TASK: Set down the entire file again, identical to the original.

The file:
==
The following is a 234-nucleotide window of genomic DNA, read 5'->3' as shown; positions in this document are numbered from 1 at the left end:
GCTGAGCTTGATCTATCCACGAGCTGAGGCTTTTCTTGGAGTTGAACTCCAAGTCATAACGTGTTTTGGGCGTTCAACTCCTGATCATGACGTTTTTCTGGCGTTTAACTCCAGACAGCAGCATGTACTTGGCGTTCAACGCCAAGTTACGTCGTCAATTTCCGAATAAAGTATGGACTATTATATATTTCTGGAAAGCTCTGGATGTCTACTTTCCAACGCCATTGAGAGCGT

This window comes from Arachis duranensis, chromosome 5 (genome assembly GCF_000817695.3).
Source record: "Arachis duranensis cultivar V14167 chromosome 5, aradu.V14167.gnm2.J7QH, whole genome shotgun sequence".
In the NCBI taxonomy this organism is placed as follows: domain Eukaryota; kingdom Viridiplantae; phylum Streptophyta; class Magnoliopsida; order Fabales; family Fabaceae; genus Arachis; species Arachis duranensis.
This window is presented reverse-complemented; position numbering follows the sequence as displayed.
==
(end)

The following is a 234-nucleotide window of genomic DNA, read 5'->3' as shown; positions in this document are numbered from 1 at the left end:
GCTGAGCTTGATCTATCCACGAGCTGAGGCTTTTCTTGGAGTTGAACTCCAAGTCATAACGTGTTTTGGGCGTTCAACTCCTGATCATGACGTTTTTCTGGCGTTTAACTCCAGACAGCAGCATGTACTTGGCGTTCAACGCCAAGTTACGTCGTCAATTTCCGAATAAAGTATGGACTATTATATATTTCTGGAAAGCTCTGGATGTCTACTTTCCAACGCCATTGAGAGCGT

This window comes from Arachis duranensis, chromosome 5 (genome assembly GCF_000817695.3).
Source record: "Arachis duranensis cultivar V14167 chromosome 5, aradu.V14167.gnm2.J7QH, whole genome shotgun sequence".
In the NCBI taxonomy this organism is placed as follows: domain Eukaryota; kingdom Viridiplantae; phylum Streptophyta; class Magnoliopsida; order Fabales; family Fabaceae; genus Arachis; species Arachis duranensis.
This window is presented reverse-complemented; position numbering follows the sequence as displayed.